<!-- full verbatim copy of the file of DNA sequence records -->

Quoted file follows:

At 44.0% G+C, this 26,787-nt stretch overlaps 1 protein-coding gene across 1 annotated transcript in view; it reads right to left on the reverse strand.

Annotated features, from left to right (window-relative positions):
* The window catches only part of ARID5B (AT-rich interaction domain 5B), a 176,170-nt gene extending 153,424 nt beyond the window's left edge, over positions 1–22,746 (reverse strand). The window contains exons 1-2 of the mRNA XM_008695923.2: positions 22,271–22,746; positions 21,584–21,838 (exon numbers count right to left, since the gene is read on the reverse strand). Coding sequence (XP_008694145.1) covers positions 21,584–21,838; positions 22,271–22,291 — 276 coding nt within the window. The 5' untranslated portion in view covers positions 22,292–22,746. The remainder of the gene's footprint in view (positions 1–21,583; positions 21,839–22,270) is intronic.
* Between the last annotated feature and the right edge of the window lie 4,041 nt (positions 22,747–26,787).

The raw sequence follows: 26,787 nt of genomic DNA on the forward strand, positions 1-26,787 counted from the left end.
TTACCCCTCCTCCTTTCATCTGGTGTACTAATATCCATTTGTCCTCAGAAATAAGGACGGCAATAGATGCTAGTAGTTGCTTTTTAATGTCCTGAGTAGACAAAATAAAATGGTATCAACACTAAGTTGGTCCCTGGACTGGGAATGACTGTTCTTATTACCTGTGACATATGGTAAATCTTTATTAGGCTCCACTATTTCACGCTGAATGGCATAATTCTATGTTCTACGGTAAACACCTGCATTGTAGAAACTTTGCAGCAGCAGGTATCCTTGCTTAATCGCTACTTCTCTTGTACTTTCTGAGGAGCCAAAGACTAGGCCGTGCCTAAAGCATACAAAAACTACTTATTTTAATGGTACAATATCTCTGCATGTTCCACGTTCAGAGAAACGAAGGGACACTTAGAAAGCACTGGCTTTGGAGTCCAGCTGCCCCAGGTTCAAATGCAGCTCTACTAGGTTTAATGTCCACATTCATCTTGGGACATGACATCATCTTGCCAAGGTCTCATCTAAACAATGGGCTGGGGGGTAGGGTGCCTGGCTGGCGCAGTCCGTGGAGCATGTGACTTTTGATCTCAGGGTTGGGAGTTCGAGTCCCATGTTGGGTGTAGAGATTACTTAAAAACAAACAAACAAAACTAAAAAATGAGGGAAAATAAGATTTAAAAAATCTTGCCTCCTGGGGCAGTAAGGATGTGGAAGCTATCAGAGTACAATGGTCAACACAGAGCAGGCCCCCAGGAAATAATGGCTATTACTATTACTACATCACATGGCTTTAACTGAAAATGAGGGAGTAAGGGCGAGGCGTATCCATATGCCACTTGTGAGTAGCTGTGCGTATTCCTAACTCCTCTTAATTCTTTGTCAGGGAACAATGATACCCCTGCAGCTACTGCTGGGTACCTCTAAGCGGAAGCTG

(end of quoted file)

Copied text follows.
At 44.0% G+C, this 26,787-nt stretch overlaps 1 protein-coding gene across 1 annotated transcript in view; it reads right to left on the reverse strand.

Annotated features, from left to right (window-relative positions):
* The window catches only part of ARID5B (AT-rich interaction domain 5B), a 176,170-nt gene extending 153,424 nt beyond the window's left edge, over positions 1–22,746 (reverse strand). The window contains exons 1-2 of the mRNA XM_008695923.2: positions 22,271–22,746; positions 21,584–21,838 (exon numbers count right to left, since the gene is read on the reverse strand). Coding sequence (XP_008694145.1) covers positions 21,584–21,838; positions 22,271–22,291 — 276 coding nt within the window. The 5' untranslated portion in view covers positions 22,292–22,746. The remainder of the gene's footprint in view (positions 1–21,583; positions 21,839–22,270) is intronic.
* Between the last annotated feature and the right edge of the window lie 4,041 nt (positions 22,747–26,787).

The raw sequence follows: 26,787 nt of genomic DNA on the forward strand, positions 1-26,787 counted from the left end.
TTACCCCTCCTCCTTTCATCTGGTGTACTAATATCCATTTGTCCTCAGAAATAAGGACGGCAATAGATGCTAGTAGTTGCTTTTTAATGTCCTGAGTAGACAAAATAAAATGGTATCAACACTAAGTTGGTCCCTGGACTGGGAATGACTGTTCTTATTACCTGTGACATATGGTAAATCTTTATTAGGCTCCACTATTTCACGCTGAATGGCATAATTCTATGTTCTACGGTAAACACCTGCATTGTAGAAACTTTGCAGCAGCAGGTATCCTTGCTTAATCGCTACTTCTCTTGTACTTTCTGAGGAGCCAAAGACTAGGCCGTGCCTAAAGCATACAAAAACTACTTATTTTAATGGTACAATATCTCTGCATGTTCCACGTTCAGAGAAACGAAGGGACACTTAGAAAGCACTGGCTTTGGAGTCCAGCTGCCCCAGGTTCAAATGCAGCTCTACTAGGTTTAATGTCCACATTCATCTTGGGACATGACATCATCTTGCCAAGGTCTCATCTAAACAATGGGCTGGGGGGTAGGGTGCCTGGCTGGCGCAGTCCGTGGAGCATGTGACTTTTGATCTCAGGGTTGGGAGTTCGAGTCCCATGTTGGGTGTAGAGATTACTTAAAAACAAACAAACAAAACTAAAAAATGAGGGAAAATAAGATTTAAAAAATCTTGCCTCCTGGGGCAGTAAGGATGTGGAAGCTATCAGAGTACAATGGTCAACACAGAGCAGGCCCCCAGGAAATAATGGCTATTACTATTACTACATCACATGGCTTTAACTGAAAATGAGGGAGTAAGGGCGAGGCGTATCCATATGCCACTTGTGAGTAGCTGTGCGTATTCCTAACTCCTCTTAATTCTTTGTCAGGGAACAATGATACCCCTGCAGCTACTGCTGGGTACCTCTAAGCGGAAGCTG